Unfortunately, Mack never gets the chance to answer those questions for the team. Later that night, Mack is on the phone with somebody, likely this mysterious woman, angrily telling them that they need to come clean with him about any information related to the case. He asks them to meet him at a nearby bridge to further discuss things. Shortly after he arrives, however, somebody begins shooting at his car. Mack immediately gets out and tries to run, but some of the bullets hit him, too, and take him down. He’s then smothered to death by somebody dressed in black – likely the same person who shot up his car.

So that’s one suspect knocked off the list. Rossi, Matt, and Luke investigate the scene, and they learn that the woman he knew was named Shelly, and that he’d been talking to her before he died. Had Mack mentioned her sooner, would he still be alive? Rossi believes Mack’s actions feel like a case of “full-tilt boogie” - aha, episode title reference! Apparently it’s actual lingo used by cops, so what does it mean? According to Rossi, it’s when a cop is riding the adrenaline of a murder, and aren’t sure what to do next. The more you know! Now they’re wondering if this mysterious Shelly has any sort of connection to this case, or to Trish specifically.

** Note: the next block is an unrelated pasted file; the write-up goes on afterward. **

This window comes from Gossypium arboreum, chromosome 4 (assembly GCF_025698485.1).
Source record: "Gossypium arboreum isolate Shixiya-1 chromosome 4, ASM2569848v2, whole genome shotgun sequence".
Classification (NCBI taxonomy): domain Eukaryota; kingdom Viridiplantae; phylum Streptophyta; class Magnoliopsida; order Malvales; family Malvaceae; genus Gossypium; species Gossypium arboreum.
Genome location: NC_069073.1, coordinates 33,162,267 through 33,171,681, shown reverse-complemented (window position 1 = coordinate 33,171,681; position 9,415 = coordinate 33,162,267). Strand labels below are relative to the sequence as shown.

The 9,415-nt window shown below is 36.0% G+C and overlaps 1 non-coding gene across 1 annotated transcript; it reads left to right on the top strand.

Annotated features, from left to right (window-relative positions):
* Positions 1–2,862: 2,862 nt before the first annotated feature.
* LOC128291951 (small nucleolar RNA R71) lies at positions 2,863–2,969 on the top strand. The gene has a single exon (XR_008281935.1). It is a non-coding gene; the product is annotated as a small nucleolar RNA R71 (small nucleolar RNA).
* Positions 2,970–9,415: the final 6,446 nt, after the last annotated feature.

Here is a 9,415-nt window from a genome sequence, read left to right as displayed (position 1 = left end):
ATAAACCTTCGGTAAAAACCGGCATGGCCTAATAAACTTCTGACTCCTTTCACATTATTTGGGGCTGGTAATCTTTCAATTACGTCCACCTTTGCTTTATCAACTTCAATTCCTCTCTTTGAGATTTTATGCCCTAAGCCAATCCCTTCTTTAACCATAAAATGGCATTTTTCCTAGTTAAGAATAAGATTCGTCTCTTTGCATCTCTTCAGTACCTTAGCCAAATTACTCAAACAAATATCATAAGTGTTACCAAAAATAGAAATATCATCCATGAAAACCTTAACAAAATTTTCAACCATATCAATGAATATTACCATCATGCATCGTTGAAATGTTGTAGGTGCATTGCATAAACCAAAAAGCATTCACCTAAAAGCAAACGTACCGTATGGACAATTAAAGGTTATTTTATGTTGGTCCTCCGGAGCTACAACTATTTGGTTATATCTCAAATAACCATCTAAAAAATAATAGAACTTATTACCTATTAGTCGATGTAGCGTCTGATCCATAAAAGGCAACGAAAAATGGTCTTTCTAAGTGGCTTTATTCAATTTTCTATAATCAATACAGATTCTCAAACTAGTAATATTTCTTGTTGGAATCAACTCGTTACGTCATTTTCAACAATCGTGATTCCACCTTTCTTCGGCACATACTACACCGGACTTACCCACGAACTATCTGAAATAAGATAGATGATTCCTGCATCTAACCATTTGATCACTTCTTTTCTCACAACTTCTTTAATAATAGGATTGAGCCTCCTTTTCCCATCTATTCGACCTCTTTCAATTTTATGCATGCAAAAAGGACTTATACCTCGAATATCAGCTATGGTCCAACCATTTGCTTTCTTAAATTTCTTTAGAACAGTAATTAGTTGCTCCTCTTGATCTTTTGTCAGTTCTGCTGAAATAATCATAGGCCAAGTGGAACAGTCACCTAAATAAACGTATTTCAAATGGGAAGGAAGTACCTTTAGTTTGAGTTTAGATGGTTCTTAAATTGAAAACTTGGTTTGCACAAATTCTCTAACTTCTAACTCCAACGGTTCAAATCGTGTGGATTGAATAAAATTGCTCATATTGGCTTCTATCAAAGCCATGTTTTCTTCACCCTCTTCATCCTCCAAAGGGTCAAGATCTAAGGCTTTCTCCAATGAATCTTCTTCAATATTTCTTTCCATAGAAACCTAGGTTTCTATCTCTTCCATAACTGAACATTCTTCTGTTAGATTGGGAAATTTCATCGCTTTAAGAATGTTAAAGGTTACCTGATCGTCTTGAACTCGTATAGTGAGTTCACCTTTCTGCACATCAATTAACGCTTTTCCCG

“Addiction is a disease. It’s not a moral failing.”

Back at the hospital, Reid finally shows up, coming to help JJ, and the two share a brief “welcome back” hug. Aw. Garcia’s also come down to help, and they try and get an update on Trish. The poor woman’s clearly going through serious withdrawal and shaking, which further proves JJ’s suspicions that Steve was lying when he said she wasn’t addicted to anything.